Onscreen, Harry Potter can do no wrong, levitating on his broom with ease, waving his wand with gusto and spitting out spells that impress all the right wizards and witches.
But in the non-magical world, self-proclaimed real-life witches have mixed feelings about the mini sorcerer, from a British man who's put a curse on the movie to others who hope Potter will help them get rid of the wicked-witch image.
"To a lot of people, it would seem harmless fun," but for practitioners of witchcraft seemingly small mistakes can be downright offensive, witch Kevin Carlyon of East Sussex, England, said in a telephone interview.
It's like putting "an upside-down crucifix outside a Christian church," he said.
Carlyon is the high priest of the White Witches, a loose worldwide organization of more than 1,600 practitioners of beneficial magic, which consists of spells to find love, wealth and good health.
In Britain, Carlyon went public with his beef with Harry Potter and the Sorcerer's Stone by appearing on the BBC and other media outlets. He claimed the story of the little boy with the lightning-bolt scar perpetuates inaccuracies about witches. And his biggest complaint: The way which Harry and pals Hermione Granger and Ron Weasley race through the skies on their broomsticks.
"You would never see boys riding broomsticks," Carlyon said. "And when young ladies would go into the fields and sit astride their broomsticks, the brush would be up front."
Other witches also said Harry Potter wouldn't cut it as a real-life thaumaturge, though less insistently than Carlyon.
"We don't do things like levitating or changing pigs into cats," said witch Kelly Anne Hinkle of High Point, N.C.
What they definitely don't do is use their powers to play a high-altitude version of soccer as they do in the Potter books and film, according to Dorothy Morrison, author of Everyday Magic, The Craft and various spellbooks.
"Modern witches fly in airplanes, honey," she said.
Morrison has led her own version of Hogwart's, the school Potter attends, that teaches witchery to others. But the spells she passes on involve such earthly rituals as taking a bath in a tub filled with cinnamon to find true love or writing down an office rival's name on a piece of paper to get ahead at work.
According to Hinkle, wizards and witches use their powers to help people with such everyday hurdles as recovering from an illness, finding a date on Valentine's Day or even finding a good parking space at the mall.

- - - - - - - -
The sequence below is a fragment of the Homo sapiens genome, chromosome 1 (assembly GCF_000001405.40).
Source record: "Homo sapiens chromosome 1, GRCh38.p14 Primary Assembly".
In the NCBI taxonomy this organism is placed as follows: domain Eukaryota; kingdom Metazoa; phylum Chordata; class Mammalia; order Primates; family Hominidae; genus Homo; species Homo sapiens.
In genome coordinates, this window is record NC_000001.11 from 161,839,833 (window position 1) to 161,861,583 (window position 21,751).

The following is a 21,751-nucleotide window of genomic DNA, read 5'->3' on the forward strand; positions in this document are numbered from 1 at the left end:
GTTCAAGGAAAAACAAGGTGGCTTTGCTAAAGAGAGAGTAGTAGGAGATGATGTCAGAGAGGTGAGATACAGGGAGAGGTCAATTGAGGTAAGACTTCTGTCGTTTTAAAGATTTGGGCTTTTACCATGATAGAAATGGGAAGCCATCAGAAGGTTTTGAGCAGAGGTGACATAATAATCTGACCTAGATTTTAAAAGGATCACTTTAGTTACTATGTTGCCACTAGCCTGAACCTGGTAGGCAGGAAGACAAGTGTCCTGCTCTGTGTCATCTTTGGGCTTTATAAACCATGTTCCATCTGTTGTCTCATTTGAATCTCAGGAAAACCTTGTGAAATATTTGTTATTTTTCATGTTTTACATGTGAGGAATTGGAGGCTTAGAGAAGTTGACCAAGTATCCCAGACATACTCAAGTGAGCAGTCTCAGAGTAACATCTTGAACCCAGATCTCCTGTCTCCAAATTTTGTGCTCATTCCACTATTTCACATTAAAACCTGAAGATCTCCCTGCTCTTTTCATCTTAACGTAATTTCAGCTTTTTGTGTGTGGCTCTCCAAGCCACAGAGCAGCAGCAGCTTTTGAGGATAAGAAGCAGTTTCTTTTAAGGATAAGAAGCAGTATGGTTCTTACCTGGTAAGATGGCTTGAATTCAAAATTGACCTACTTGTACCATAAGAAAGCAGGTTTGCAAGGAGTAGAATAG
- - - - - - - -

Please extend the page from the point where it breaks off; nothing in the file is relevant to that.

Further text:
But some of the witches' complaints about the movie are echoed by regular people, too. The junior wizard's hawking of Coca-Cola and plastic Mattel dolls is at odds with some parents' morals and with witches' basic law of not using magic for personal gain.
"In real witchcraft, you're not out for greed," Carlyon said.
Carlyon was so upset he put a spell on Potter's studio, Warner Bros., to make the movie tank at the box office. Even though the movie is breaking pre-opening box office records, Carlyon is confident his spell is working. There have been several small mishaps in the making of Harry Potter, from reports that author J.K. Rowling was suffering from writer's block (which she denies) to actor Daniel Radcliffe's voice changing during filming.
"It could be coincidence, or it could be Sod's Law, or Murphy's Law as you call it there," Carlyon said. "I'm sitting back and I'm having a laugh over it."
Although the movie might not have gotten all the details right, witches ultimately welcome the movie magic of the boy from Privet Lane.
"It's important for kids to know that no matter what path they take in life, they still have the magic of personal creativity and have their own individual power," Morrison said.
And despite the anti-Potter spell he cast, Carlyon saw a good side for real witches in the wizard-boy phenomenon.
"Yes, it is a brilliant film and it will start off the new generation of witches," he said. "Harry Potter will put more magic into real magic."
The Associated Press contributed to this report.